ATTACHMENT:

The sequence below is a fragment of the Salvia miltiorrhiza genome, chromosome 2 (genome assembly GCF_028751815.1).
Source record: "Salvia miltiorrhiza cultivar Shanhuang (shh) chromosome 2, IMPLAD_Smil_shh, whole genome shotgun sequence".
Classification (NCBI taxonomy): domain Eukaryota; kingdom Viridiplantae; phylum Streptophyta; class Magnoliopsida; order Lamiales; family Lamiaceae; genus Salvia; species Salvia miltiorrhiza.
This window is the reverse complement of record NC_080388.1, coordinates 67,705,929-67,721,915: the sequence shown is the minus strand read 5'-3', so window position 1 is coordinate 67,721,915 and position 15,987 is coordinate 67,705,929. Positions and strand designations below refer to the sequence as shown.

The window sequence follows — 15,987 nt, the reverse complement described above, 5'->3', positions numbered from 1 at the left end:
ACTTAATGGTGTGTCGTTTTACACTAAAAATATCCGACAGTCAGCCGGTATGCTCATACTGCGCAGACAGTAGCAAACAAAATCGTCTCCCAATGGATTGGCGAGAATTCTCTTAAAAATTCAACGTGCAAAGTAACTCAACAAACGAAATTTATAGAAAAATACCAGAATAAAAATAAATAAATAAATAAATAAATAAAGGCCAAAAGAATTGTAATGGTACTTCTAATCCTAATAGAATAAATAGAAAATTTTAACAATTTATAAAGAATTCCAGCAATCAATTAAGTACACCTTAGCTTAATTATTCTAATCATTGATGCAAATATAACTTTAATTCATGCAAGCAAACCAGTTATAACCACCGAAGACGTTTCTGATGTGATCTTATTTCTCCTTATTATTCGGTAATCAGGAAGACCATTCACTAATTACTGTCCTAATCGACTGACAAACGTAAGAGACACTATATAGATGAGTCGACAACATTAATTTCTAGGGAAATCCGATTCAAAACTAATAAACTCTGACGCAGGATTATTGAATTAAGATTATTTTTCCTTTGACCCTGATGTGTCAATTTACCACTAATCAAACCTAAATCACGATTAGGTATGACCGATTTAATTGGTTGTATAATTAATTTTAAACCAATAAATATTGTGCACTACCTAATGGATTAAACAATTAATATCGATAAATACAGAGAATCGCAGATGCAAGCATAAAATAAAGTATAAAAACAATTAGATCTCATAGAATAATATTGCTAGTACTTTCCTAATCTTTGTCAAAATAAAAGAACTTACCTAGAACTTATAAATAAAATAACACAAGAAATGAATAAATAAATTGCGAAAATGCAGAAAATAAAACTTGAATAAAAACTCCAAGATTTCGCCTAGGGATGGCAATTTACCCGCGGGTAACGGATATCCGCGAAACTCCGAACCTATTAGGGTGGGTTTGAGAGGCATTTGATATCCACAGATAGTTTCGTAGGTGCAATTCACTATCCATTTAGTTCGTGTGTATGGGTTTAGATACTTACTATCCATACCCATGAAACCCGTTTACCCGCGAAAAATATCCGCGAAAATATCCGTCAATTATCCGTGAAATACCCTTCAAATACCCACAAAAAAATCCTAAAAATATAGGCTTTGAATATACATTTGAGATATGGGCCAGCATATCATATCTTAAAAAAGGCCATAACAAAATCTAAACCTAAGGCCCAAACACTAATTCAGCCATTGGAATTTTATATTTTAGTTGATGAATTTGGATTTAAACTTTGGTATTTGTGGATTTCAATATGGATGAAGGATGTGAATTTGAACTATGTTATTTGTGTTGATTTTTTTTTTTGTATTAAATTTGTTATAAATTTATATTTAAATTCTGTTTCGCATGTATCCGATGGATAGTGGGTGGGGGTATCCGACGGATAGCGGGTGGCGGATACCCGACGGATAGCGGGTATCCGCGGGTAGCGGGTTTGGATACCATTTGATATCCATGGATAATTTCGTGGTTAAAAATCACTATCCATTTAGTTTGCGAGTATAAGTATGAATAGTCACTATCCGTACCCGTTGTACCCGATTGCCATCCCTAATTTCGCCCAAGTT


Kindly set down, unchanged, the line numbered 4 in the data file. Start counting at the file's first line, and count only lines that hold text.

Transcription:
This window is the reverse complement of record NC_080388.1, coordinates 67,705,929-67,721,915: the sequence shown is the minus strand read 5'-3', so window position 1 is coordinate 67,721,915 and position 15,987 is coordinate 67,705,929. Positions and strand designations below refer to the sequence as shown.